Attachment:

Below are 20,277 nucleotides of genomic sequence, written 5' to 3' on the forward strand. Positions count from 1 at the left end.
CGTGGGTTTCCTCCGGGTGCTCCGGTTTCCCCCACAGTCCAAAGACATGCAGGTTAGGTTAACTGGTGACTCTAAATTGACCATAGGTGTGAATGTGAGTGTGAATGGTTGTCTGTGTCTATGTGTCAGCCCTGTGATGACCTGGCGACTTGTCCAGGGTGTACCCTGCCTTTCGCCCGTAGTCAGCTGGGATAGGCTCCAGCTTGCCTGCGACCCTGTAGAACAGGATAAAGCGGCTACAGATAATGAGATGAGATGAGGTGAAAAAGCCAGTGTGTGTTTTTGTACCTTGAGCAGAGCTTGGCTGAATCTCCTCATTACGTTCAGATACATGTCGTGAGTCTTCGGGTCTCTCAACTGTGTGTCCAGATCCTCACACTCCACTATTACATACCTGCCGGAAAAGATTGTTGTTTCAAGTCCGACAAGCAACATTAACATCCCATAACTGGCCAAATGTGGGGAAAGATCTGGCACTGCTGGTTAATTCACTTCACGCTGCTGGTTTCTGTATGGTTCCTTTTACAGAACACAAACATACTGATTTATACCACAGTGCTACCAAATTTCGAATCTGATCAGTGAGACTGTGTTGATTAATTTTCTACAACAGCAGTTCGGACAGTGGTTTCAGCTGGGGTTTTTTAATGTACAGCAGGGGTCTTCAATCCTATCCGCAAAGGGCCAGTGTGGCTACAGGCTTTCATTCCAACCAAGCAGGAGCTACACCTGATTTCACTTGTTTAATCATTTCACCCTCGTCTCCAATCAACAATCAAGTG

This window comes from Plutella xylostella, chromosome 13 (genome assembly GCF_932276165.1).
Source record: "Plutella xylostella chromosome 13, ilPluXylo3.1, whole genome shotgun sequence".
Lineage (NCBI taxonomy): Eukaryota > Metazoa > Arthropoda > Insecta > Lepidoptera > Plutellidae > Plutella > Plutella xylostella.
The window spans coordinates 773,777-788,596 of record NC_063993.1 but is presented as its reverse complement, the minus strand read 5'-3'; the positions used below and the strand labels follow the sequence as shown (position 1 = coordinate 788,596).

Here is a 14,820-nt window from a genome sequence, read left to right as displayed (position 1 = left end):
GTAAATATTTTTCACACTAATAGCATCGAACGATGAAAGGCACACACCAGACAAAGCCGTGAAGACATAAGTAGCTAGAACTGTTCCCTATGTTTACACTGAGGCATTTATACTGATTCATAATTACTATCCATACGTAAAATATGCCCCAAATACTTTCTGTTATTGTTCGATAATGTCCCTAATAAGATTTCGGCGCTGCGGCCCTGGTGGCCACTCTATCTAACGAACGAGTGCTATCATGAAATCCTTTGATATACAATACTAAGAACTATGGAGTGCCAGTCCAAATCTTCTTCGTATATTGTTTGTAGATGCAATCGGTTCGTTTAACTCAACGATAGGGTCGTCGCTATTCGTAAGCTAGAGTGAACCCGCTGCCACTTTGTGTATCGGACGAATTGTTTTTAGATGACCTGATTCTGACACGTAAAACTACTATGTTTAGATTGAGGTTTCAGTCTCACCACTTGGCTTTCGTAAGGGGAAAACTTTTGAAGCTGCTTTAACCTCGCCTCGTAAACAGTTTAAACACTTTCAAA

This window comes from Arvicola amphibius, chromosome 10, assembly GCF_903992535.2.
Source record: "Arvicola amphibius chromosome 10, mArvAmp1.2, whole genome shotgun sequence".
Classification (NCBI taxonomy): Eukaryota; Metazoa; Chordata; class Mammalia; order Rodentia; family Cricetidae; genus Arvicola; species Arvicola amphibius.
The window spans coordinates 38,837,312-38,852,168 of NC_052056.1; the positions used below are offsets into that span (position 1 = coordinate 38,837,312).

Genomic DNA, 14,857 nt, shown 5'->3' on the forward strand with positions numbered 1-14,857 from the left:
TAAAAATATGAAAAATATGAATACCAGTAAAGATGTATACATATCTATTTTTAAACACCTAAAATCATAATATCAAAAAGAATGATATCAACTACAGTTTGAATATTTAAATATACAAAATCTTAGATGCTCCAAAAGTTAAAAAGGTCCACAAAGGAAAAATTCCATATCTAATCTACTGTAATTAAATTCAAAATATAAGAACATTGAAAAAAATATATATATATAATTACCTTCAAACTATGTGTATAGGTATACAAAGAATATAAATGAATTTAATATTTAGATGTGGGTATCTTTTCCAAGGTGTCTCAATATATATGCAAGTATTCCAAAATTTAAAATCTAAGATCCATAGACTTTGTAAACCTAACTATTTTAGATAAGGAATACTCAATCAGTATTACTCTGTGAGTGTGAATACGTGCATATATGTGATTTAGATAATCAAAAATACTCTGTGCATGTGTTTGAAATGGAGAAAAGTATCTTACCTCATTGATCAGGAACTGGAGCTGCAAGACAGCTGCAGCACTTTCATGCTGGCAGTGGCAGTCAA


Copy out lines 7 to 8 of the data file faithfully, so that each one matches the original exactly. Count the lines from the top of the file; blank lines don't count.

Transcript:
Here is a 14,820-nt window from a genome sequence, read left to right as displayed (position 1 = left end):
GTAAATATTTTTCACACTAATAGCATCGAACGATGAAAGGCACACACCAGACAAAGCCGTGAAGACATAAGTAGCTAGAACTGTTCCCTATGTTTACACTGAGGCATTTATACTGATTCATAATTACTATCCATACGTAAAATATGCCCCAAATACTTTCTGTTATTGTTCGATAATGTCCCTAATAAGATTTCGGCGCTGCGGCCCTGGTGGCCACTCTATCTAACGAACGAGTGCTATCATGAAATCCTTTGATATACAATACTAAGAACTATGGAGTGCCAGTCCAAATCTTCTTCGTATATTGTTTGTAGATGCAATCGGTTCGTTTAACTCAACGATAGGGTCGTCGCTATTCGTAAGCTAGAGTGAACCCGCTGCCACTTTGTGTATCGGACGAATTGTTTTTAGATGACCTGATTCTGACACGTAAAACTACTATGTTTAGATTGAGGTTTCAGTCTCACCACTTGGCTTTCGTAAGGGGAAAACTTTTGAAGCTGCTTTAACCTCGCCTCGTAAACAGTTTAAACACTTTCAAA